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Unchopping a Tree: Reconciliation in the Aftermath of Political Violence

Ernesto Verdeja

Publication Year: 2009

Political violence does not end with the last death. A common feature of mass murder has been the attempt at destroying any memory of victims, with the aim of eliminating them from history. Perpetrators seek not only to eliminate a perceived threat, but also to eradicate any possibility of alternate, competing social and national histories. In his timely and important book, Unchopping a Tree, Ernesto Verdeja develops a critical justification for why transitional justice works. He asks, “What is the balance between punishment and forgiveness?  And, “What are the stakes in reconciling?” 

Employing a normative theory of reconciliation that differs from prevailing approaches, Verdeja outlines a concept that emphasizes the importance of shared notions of moral respect and tolerance among adversaries in transitional societies. Drawing heavily from cases such as reconciliation efforts in Latin America and Africa—and interviews with people involved in such efforts—Verdeja debates how best to envision reconciliation while remaining realistic about the very significant practical obstacles such efforts face

Unchopping a Tree addresses the core concept of respect across four different social levels—political, institutional, civil society, and interpersonal—to explain the promise and challenges to securing reconciliation and broader social regeneration.

Published by: Temple University Press

Contents

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pp. v-

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Acknowledgments

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pp. vii-

This is a work about political reconciliation, about the need and challenges of reconciling after severe political violence. I became interested in this subject while living in South America as a child and seeing firsthand the difficulties of engaging with a fraught...

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1 Theorizing Reconciliation

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pp. 1-27

The past one hundred years witnessed the highest number of political deaths of any century (Rummel 1997). Two major wars, numerous civil conflicts and wars of independence, and systematic state-sponsored atrocities have left behind a battered political...

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2 Key Normative Concepts

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pp. 28-65

A major difficulty for societies emerging from a recent history of mass violence is how to contend with demands for justice, truth, and victim acknowledgment while recognizing the need for stability and peace. Although clearly important, a successful democratic ...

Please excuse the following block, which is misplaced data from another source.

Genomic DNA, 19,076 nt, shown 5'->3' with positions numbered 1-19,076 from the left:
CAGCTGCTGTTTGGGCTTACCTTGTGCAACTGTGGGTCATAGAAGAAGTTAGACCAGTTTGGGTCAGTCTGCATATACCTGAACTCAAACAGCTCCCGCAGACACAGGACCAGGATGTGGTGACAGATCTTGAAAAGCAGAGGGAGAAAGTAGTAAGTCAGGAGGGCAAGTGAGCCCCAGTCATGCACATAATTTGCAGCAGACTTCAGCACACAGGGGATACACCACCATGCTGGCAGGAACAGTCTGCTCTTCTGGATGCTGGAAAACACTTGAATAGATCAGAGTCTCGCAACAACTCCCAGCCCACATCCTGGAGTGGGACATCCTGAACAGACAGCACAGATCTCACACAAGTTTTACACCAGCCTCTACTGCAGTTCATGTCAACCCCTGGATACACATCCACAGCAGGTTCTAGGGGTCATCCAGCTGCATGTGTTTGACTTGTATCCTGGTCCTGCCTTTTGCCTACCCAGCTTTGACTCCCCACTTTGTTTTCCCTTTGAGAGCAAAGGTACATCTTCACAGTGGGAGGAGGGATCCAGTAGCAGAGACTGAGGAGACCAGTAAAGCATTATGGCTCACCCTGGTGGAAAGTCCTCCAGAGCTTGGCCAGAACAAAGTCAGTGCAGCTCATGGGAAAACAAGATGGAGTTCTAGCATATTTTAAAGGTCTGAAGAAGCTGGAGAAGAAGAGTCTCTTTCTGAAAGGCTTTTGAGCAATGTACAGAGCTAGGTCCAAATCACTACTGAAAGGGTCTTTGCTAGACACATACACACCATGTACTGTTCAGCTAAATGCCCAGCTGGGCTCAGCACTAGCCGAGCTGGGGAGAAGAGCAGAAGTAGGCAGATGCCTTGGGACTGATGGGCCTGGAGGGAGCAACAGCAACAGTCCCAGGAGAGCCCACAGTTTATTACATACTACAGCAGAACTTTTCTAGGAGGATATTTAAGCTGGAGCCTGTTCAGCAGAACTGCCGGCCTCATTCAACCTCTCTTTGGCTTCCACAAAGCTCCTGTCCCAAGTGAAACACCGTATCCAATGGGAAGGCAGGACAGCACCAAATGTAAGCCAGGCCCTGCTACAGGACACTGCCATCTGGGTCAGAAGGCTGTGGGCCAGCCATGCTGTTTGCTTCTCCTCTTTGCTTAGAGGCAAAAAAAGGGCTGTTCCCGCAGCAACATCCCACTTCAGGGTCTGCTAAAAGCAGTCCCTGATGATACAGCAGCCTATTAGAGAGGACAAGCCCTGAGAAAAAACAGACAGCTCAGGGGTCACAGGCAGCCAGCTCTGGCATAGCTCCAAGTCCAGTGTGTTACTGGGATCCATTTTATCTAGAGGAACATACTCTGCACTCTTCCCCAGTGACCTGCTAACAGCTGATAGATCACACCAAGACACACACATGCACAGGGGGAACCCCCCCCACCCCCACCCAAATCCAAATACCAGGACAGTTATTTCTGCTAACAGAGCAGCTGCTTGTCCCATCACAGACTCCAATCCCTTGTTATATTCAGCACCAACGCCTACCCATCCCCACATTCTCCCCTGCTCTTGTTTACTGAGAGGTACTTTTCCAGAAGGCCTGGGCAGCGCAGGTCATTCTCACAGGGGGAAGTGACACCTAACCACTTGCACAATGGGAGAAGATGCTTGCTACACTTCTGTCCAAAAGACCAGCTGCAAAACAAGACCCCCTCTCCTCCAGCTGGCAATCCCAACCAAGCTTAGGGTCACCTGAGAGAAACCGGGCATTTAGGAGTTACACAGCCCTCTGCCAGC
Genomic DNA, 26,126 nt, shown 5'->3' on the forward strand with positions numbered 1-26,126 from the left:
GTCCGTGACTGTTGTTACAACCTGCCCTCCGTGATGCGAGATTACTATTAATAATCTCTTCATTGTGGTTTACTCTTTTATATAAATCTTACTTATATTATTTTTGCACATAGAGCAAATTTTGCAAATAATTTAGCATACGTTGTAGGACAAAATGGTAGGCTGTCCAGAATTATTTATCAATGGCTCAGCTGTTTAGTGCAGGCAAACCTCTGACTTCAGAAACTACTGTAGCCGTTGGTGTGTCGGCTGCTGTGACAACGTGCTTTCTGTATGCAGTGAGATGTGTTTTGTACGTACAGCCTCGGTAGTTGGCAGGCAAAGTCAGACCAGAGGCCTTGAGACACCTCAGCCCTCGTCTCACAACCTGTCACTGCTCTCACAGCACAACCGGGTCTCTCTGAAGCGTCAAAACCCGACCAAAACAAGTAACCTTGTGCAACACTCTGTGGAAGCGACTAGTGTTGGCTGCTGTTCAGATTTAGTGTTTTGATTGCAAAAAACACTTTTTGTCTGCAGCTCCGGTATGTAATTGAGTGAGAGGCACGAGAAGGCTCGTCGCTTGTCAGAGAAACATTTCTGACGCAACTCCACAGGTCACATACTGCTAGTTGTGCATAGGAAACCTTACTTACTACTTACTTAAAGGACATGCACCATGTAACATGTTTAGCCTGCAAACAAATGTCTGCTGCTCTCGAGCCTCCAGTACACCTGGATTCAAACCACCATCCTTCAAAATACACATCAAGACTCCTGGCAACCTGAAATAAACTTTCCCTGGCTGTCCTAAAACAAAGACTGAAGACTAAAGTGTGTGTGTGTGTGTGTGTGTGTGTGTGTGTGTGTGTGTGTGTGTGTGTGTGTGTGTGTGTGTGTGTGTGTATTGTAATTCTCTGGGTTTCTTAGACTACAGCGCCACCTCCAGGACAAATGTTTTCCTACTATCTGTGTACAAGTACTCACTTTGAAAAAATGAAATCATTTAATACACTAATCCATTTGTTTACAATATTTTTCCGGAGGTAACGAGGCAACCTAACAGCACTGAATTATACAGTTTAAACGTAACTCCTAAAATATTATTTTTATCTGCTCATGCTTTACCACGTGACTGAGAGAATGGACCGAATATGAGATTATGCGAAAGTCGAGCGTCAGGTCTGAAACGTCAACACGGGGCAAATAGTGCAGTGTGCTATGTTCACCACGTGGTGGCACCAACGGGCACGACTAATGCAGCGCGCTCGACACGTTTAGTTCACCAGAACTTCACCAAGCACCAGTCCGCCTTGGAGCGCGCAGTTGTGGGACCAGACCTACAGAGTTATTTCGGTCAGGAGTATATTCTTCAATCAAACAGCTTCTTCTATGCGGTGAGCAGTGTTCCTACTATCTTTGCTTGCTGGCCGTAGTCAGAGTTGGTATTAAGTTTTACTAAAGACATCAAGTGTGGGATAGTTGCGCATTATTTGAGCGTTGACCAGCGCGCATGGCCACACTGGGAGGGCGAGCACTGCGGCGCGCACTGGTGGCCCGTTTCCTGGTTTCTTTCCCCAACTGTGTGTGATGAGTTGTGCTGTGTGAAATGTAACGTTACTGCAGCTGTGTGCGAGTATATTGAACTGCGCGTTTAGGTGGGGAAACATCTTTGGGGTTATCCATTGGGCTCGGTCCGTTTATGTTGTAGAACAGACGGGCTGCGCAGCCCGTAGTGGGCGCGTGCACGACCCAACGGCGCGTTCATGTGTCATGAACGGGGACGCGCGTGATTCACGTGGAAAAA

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3 Political Society

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pp. 66-91

Establishing a new political order after mass violence is a delicate and fraught process. The members of political society, the political elite, must balance a number of competing goals. They may, for example, choose to prosecute those responsible for crimes, therefore...

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4 Institutional and Legal Responses: Trials and Truth Commissions

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pp. 92-135

This chapter explores the use of institutional mechanisms to foster societal reconciliation. Although the vast majority of conflicts in the twentieth century were never followed with prosecutions of those responsible for the most significant violations, and while few authoritarian leaders have faced trial for their abuses, the century...

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5 Civil Society and Reconciliation

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pp. 136-159

Political scientists have traditionally studied democratic transitions from the perspective of political elites by focusing on their abilities to promote stability and governance while protecting peace from the spoiling tactics of disaffected opponents. The four-volume...

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6 Interpersonal Reconciliation

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pp. 160-179

Societal reconciliation is, in its most basic sense, about reconciling individuals, thus any theory of reconciliation must at some point face the difficult task of how to connect social and institutional processes of reconstruction with the personal dynamics between individuals... At this level, issues...

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7 Conclusion

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pp. 180-186

In the aftermath of political violence and oppression, a society is tasked with the diffi cult challenge of moral and material reconstruction. This is a complex process that involves many moral goals, actors, and institutions. I have sought to show how reconciliation in a society...

Notes

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pp. 187-196

References

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pp. 197-220

Index

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pp. 221-228


E-ISBN-13: 9781439900567

Publication Year: 2009